“Graeme Swann retired, with immediate effect? Are you serious? Is this just another English prank?”
The Captain had been rinsing his tattooed sleeve with coconut oil to bring out the greens.
“It’s confirmed. The press conference just finished,” The Prof reported.
“Half-way through a tour?”
“The Urn is gone. It’s a dead rubber.”
“But HALF-WAY through a tour? These last tests are slower wickets that offer some redemption.”
“It’s his body, his mind, the team, losing, the press, the heat, Trott, who knows.”
“Were they going to drop him?” The Captain asked to the mirror in a moment of clinical candour.
The Captain was not impressed. “Lose 3 and the whole edifice crumbles like a ladies tea cake. Are they still a team?”
“Swann simply did a Mr Cricket.”
“I suppose so.”
Coach2.0 could barely suppress his delight. His eyes sparkled. Tiny twitches in the creased corners of his mouth worked faster than the teleprinter on November 22nd spreading word of Kennedy’s death. Words of praise dropped from his lips like thin winter snow. “He had a great career. We respected him.” His eyes now laced with scorn said more. Can an old team like ours, that has hit rare form playing a team on the slide really take such credit? He dismissed these doubting thoughts as those of encroaching age. His philosophy is simplicity itself: see ball, hit ball. Without Swann, there would be more balls to hit.
Tatts was in Melbourne with The Prof and Coach2.0. I couldn’t tell how he felt. He just kept massaging his bowling arm watching a closed loop video of himself lifting Swann over deep long on 20 rows back for six. “Maybe the Extra* under the camels foot.” he muttered. [Ed. The straw that broke the camel’s back, surely? Ed2: Sod off. ME: Both of you sod off and leave the diary alone]
The Freak was more thoughtful. “He decided half-way through the last Test to retire? When exactly?”. A good point. Mid-spell, before a spell, after Chef asked him to bowl his 35th over, as he walked out to face us, me, in the after match debrief?
The Freak continued. “How did that affect his performance? Does he eat bananas? He looked pasty. Is he sick?” He shook his head. “I play each Test as if it is my last”, he said. “Each innings,” I corrected. The Freak chomped into his 7th banana and looked me in the eye. “He lost the edge. That’s it.”
Deep Third left a bubble wrapper package at the Hotel. [Ed. It was on the 18thC French side table next to the 15thC Ming dynasty chamber pot the hotel used as a fruit bowl in the Presidential suite] I met The Prof in the lobby where a young pianist was playing ‘Marble Halls’ and ‘Shepherd’s Moon’ in an Enya tribute on the baby grand. I showed him a sympathetic almost intellectual black and white portrait of Sir Graeme Swann OBE KCMG MC (with bar). A black ribbon graced the top left corner. It was signed to “The 17th Man” in a crisp elegant hand and dated December 22, 2013. A yellow note was tucked into the gumming on the back from Deep Third:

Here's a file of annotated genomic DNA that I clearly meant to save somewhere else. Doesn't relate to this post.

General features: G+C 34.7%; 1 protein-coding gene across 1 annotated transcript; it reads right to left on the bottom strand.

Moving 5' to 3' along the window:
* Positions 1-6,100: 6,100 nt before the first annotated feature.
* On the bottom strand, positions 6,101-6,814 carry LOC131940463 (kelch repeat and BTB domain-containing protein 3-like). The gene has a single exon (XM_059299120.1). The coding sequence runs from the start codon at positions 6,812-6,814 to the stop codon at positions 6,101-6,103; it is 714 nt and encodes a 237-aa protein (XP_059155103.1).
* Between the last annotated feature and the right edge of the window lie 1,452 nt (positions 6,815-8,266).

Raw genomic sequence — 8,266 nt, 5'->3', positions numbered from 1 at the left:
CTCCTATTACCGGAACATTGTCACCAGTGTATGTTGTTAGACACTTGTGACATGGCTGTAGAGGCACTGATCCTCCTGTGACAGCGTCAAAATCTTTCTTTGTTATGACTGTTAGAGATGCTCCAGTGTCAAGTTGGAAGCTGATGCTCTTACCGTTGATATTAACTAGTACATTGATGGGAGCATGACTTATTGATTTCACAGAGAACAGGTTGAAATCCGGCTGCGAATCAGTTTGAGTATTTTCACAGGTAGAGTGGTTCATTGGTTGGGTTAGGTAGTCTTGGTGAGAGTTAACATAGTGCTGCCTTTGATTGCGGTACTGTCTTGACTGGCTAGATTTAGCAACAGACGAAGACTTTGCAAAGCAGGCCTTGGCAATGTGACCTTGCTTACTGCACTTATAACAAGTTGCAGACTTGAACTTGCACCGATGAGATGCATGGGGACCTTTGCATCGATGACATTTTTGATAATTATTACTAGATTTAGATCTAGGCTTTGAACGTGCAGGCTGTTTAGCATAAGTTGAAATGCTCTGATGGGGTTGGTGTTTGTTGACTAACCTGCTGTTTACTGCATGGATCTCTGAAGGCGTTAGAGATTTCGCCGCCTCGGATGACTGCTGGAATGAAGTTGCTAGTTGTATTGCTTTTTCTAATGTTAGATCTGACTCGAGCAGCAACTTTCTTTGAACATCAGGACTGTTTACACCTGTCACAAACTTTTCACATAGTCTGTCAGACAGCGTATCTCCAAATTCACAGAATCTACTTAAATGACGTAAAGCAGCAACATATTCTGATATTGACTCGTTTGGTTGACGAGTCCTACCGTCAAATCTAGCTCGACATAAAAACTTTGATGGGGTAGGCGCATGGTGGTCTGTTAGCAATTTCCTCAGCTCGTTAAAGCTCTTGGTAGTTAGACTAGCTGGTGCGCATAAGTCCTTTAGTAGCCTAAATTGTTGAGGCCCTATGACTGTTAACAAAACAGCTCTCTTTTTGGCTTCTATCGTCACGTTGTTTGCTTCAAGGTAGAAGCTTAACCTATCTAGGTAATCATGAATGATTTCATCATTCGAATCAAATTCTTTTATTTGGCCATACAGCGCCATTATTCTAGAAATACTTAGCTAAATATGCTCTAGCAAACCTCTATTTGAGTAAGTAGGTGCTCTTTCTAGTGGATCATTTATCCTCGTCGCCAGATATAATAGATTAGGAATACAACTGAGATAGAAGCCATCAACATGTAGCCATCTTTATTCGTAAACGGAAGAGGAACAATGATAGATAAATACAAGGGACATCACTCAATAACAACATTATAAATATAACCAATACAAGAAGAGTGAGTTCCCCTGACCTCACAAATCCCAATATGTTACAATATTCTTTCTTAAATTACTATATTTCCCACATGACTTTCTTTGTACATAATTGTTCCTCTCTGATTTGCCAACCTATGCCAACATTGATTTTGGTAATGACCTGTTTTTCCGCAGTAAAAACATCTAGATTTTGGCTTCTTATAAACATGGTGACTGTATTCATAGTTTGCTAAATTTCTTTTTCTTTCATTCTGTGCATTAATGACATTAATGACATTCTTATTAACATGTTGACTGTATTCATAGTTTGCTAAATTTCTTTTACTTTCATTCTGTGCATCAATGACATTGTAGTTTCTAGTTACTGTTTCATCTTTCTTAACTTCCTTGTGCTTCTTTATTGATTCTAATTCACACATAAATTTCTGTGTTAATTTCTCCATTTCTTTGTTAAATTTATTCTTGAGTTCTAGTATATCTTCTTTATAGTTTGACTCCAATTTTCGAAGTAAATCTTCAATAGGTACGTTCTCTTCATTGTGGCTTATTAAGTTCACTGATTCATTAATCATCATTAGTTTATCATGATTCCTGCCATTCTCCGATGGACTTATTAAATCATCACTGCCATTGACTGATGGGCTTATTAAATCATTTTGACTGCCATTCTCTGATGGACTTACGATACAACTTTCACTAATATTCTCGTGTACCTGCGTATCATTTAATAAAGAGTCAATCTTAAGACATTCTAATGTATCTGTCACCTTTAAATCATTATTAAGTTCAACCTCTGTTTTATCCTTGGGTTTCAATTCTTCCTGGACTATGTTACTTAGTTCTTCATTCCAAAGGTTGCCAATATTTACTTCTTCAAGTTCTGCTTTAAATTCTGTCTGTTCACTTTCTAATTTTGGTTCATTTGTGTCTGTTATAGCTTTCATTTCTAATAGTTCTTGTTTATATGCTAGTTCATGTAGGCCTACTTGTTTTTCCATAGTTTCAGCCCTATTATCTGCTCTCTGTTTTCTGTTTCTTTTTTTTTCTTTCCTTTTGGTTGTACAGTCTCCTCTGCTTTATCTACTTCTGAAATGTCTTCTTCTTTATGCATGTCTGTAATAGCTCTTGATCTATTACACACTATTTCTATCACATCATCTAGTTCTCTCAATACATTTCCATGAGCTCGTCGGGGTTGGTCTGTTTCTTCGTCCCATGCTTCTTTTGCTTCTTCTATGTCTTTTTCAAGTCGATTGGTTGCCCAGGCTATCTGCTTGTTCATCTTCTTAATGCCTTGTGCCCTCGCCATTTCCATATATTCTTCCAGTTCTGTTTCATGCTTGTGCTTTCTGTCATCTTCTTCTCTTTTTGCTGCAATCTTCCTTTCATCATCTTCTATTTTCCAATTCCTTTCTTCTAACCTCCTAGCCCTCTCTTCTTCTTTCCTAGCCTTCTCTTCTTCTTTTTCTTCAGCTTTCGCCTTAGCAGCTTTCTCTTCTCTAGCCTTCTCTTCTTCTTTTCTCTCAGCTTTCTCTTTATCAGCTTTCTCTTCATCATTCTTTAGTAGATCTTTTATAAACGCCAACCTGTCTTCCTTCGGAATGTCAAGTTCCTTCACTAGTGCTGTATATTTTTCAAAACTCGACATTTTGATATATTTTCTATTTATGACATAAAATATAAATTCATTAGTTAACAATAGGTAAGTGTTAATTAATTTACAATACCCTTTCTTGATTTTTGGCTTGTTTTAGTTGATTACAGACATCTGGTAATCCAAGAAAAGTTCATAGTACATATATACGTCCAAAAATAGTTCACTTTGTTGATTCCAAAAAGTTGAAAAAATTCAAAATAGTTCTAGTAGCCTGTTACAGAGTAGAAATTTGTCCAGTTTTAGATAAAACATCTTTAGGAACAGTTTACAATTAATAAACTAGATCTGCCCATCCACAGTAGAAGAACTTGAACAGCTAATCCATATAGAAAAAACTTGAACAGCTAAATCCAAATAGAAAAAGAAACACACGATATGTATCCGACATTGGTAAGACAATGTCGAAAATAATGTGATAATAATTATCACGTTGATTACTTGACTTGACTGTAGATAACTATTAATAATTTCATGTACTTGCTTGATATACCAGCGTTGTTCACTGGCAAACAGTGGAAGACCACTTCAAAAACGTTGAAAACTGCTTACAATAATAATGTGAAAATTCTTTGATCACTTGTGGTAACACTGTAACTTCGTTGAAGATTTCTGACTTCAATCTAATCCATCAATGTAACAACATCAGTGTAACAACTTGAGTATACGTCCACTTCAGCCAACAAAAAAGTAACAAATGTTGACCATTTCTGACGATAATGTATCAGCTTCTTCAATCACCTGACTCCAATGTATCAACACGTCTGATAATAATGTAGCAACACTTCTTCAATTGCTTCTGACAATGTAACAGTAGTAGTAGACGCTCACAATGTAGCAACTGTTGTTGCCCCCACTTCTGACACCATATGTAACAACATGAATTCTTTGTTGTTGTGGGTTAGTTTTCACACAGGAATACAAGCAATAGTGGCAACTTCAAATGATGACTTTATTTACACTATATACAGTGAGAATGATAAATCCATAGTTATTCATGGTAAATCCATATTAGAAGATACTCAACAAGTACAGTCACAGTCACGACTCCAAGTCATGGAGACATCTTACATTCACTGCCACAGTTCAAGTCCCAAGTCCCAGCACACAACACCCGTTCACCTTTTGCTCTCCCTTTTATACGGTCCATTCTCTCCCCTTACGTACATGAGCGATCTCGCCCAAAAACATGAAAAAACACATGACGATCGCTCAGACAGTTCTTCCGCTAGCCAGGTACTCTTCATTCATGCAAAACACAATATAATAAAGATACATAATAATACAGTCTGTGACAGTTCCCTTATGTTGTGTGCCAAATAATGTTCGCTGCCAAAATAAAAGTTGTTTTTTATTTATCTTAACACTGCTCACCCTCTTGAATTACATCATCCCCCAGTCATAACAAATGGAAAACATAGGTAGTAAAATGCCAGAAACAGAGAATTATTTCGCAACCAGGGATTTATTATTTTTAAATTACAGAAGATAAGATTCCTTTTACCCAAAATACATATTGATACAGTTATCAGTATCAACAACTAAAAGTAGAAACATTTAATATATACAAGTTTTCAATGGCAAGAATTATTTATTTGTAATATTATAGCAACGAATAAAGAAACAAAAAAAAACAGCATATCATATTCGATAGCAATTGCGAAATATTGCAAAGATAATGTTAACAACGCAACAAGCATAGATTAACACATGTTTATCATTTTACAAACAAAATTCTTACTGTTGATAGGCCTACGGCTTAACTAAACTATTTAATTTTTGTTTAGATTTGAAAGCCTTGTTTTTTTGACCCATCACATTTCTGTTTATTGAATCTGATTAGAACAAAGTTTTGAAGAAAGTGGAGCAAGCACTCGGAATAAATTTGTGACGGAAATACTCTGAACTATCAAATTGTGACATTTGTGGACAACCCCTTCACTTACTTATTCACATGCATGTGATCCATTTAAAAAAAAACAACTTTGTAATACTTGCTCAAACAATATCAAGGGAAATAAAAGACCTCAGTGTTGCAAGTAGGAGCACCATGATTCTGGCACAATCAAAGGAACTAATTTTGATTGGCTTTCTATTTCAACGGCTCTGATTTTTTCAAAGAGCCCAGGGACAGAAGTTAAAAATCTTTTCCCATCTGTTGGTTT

“Swanny was in the pipe. The Christmas menu accelerated the timeline. He hates quinoa fruit cake”
Lower down other hands had written
“He tried his best. It was always good enough. Jimmy”, and
“Humour never lost. SB”
The flags were half-mast at the English hotel and at the MCG. The passersby looked askance at us incredulous that 3 tests could end in ashes with Melbourne and Sydney still to come. A pavement artist was drawing King Swann surrounded by horn-blowing cherubs ascending to heaven in the central commentary position with other cricketing time lords [Ed. All Doddering ex-English Captain’s. Not a lamb between them].
Members of the BarmyArmy congregated outside St Paul’s Cathedral in Flinders Street in silent vigil well into the afternoon. The Bishop unfurled a large banner “Come to me all who are [Ed. “are” was crossed out in lambs blood] Labour and I shall give you rest” It attracted a few well-wishes but was taken down when Julian Burnside QC, a heart-on-your sleeve man of left-leaning conscience, wrote a 1,000 word missive to Anglican HQ objecting to the party political broadcast. He is still fighting the last election just as much as England only half recall their 3-0 victory in the winter of our discontent.
What victory? Who? Where? Phil Hughes still denies ever having toured in an Australian Test side in 2013. And Tony Abbott denies voting for the Cricket Citizenship Act in June.
The Premier of Victoria was about to issue a press release announcing Lord Graeme’s retirement for fear that the Barmies may quit the tour on the basis that a side without Swann lacks wit. Fortunately his Press Secretary pulled the piece telling him Jimmy had not retired. Many of the Barmies I interviewed in the street later simply shrugged their shoulders saying “I’m on holiday mate. Is there a Test on? Really? Very surprising. It’s so bleeding hot” as they tried to scalp their tickets for half price. One enterprising lad piped up “Are they for the Big Bash in the evening?”
The Cathedral bells tolled well past 6pm, 30 seconds for General Swann and 5 minutes for Sunday evensong.
I went for a walk in the City with Thea in the early evening. We stopped at a Christmas Choir and listened to “O Come All ye Faithful”. It has been a long day.
RIP G. Swann, England spinner and sprinkler head.
*EXTRA, ‘The great taste that really lasts’ [Ed. From the 1992 advertisement with will-o’-the-wisp lisping Liz Smiley, one-time Aussie women’s tennis player champ. Ed2: You have to be kidding!]